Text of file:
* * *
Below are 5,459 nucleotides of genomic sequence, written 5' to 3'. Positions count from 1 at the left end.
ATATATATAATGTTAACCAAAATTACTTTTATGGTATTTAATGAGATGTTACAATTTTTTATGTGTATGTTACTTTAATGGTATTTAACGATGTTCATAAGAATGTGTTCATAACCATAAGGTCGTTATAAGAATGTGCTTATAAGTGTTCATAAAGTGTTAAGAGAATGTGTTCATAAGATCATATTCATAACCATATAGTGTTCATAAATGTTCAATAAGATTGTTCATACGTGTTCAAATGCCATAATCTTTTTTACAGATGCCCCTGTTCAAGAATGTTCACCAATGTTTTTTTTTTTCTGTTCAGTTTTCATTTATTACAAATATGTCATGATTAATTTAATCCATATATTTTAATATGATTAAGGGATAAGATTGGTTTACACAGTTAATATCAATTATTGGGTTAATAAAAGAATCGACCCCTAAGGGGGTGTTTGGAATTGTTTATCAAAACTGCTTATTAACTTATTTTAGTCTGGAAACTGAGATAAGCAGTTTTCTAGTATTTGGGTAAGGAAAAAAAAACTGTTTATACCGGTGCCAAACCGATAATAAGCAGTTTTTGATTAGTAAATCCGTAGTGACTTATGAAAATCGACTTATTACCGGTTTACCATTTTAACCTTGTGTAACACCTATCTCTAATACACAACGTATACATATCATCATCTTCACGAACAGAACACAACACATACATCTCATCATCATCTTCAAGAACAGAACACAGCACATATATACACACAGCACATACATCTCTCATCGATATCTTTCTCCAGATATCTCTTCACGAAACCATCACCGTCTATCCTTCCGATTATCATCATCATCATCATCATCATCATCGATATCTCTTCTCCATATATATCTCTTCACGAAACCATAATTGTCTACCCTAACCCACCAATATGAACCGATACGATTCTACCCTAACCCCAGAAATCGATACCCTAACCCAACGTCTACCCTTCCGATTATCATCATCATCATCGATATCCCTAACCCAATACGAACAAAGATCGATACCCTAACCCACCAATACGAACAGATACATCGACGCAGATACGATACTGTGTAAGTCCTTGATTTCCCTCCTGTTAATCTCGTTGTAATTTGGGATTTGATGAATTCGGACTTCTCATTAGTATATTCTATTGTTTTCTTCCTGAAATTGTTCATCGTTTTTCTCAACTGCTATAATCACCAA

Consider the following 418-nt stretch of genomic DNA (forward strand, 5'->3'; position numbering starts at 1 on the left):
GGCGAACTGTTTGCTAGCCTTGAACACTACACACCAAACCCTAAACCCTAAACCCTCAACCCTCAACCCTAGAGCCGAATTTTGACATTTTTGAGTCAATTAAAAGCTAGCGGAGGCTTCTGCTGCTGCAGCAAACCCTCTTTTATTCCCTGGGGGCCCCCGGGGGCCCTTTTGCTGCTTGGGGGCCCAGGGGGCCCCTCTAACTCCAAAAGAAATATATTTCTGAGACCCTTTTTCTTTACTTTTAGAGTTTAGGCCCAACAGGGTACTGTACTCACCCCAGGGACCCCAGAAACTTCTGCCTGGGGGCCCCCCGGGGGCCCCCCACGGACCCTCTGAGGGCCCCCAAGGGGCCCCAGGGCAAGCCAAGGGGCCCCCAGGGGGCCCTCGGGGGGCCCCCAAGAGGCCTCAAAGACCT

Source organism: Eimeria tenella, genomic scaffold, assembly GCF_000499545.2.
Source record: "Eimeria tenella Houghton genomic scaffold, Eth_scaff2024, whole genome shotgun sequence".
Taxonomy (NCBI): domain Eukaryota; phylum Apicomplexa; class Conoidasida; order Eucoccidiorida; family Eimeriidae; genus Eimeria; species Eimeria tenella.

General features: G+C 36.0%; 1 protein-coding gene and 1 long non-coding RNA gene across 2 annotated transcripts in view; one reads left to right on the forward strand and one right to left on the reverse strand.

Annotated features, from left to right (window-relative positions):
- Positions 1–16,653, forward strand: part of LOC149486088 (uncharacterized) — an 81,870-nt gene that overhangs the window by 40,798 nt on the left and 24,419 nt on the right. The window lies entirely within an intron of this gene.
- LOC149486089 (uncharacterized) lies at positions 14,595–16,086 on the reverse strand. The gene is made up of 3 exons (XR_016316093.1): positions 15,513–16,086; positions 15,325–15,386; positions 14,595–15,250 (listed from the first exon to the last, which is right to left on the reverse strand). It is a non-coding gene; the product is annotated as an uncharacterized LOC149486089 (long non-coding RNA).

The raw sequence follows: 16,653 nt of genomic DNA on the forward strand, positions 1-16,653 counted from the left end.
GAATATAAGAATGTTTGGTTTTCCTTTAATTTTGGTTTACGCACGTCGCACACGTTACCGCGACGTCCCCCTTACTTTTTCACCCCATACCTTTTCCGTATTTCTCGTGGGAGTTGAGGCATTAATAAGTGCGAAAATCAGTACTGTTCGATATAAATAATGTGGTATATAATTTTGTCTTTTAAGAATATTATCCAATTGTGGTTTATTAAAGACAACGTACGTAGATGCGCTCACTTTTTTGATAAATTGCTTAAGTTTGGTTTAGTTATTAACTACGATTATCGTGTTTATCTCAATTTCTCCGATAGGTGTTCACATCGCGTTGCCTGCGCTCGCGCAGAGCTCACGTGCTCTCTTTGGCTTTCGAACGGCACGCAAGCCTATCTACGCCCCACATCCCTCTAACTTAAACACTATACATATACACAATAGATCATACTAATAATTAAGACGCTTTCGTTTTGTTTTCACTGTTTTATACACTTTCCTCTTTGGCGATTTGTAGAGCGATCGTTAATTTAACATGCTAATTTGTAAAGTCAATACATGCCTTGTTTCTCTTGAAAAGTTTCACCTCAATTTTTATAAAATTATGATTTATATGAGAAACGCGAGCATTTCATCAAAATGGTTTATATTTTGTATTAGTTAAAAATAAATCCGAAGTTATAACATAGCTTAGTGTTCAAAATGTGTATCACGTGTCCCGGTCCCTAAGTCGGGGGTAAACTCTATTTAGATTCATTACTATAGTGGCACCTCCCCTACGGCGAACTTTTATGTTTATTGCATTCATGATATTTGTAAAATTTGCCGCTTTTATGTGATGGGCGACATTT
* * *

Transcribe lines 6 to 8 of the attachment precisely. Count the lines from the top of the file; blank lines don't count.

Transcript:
Source record: "Eimeria tenella Houghton genomic scaffold, Eth_scaff2024, whole genome shotgun sequence".
Taxonomy (NCBI): domain Eukaryota; phylum Apicomplexa; class Conoidasida; order Eucoccidiorida; family Eimeriidae; genus Eimeria; species Eimeria tenella.

General features: G+C 36.0%; 1 protein-coding gene and 1 long non-coding RNA gene across 2 annotated transcripts in view; one reads left to right on the forward strand and one right to left on the reverse strand.